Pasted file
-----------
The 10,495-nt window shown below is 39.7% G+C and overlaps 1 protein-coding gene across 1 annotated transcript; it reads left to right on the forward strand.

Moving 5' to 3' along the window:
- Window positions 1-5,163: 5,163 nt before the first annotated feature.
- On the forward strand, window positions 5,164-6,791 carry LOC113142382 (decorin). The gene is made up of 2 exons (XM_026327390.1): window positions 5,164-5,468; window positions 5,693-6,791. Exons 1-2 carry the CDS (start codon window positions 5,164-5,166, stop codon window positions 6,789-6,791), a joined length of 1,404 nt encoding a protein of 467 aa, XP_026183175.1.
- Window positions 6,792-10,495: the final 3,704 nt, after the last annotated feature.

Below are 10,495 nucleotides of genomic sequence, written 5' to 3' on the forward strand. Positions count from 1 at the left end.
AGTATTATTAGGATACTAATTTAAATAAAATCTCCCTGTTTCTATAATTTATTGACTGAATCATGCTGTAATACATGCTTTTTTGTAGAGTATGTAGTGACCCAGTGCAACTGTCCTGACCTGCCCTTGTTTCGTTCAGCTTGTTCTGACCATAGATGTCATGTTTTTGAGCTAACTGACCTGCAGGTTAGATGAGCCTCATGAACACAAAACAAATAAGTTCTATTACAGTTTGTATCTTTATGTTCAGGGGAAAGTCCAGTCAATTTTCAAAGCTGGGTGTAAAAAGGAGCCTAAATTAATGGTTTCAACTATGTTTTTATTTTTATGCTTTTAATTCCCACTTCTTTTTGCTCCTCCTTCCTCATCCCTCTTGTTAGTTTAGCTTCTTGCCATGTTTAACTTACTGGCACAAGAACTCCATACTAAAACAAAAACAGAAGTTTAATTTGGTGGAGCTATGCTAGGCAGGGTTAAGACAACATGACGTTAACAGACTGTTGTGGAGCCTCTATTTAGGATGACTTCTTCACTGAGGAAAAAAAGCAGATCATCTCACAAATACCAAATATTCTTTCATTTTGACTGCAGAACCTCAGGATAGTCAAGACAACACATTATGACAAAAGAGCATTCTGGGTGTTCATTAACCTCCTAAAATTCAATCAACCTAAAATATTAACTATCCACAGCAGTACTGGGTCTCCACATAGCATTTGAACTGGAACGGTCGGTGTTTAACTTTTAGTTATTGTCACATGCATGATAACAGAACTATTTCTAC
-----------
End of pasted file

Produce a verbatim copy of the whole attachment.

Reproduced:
The 10,495-nt window shown below is 39.7% G+C and overlaps 1 protein-coding gene across 1 annotated transcript; it reads left to right on the forward strand.

Moving 5' to 3' along the window:
- Window positions 1-5,163: 5,163 nt before the first annotated feature.
- On the forward strand, window positions 5,164-6,791 carry LOC113142382 (decorin). The gene is made up of 2 exons (XM_026327390.1): window positions 5,164-5,468; window positions 5,693-6,791. Exons 1-2 carry the CDS (start codon window positions 5,164-5,166, stop codon window positions 6,789-6,791), a joined length of 1,404 nt encoding a protein of 467 aa, XP_026183175.1.
- Window positions 6,792-10,495: the final 3,704 nt, after the last annotated feature.

Below are 10,495 nucleotides of genomic sequence, written 5' to 3' on the forward strand. Positions count from 1 at the left end.
AGTATTATTAGGATACTAATTTAAATAAAATCTCCCTGTTTCTATAATTTATTGACTGAATCATGCTGTAATACATGCTTTTTTGTAGAGTATGTAGTGACCCAGTGCAACTGTCCTGACCTGCCCTTGTTTCGTTCAGCTTGTTCTGACCATAGATGTCATGTTTTTGAGCTAACTGACCTGCAGGTTAGATGAGCCTCATGAACACAAAACAAATAAGTTCTATTACAGTTTGTATCTTTATGTTCAGGGGAAAGTCCAGTCAATTTTCAAAGCTGGGTGTAAAAAGGAGCCTAAATTAATGGTTTCAACTATGTTTTTATTTTTATGCTTTTAATTCCCACTTCTTTTTGCTCCTCCTTCCTCATCCCTCTTGTTAGTTTAGCTTCTTGCCATGTTTAACTTACTGGCACAAGAACTCCATACTAAAACAAAAACAGAAGTTTAATTTGGTGGAGCTATGCTAGGCAGGGTTAAGACAACATGACGTTAACAGACTGTTGTGGAGCCTCTATTTAGGATGACTTCTTCACTGAGGAAAAAAAGCAGATCATCTCACAAATACCAAATATTCTTTCATTTTGACTGCAGAACCTCAGGATAGTCAAGACAACACATTATGACAAAAGAGCATTCTGGGTGTTCATTAACCTCCTAAAATTCAATCAACCTAAAATATTAACTATCCACAGCAGTACTGGGTCTCCACATAGCATTTGAACTGGAACGGTCGGTGTTTAACTTTTAGTTATTGTCACATGCATGATAACAGAACTATTTCTAC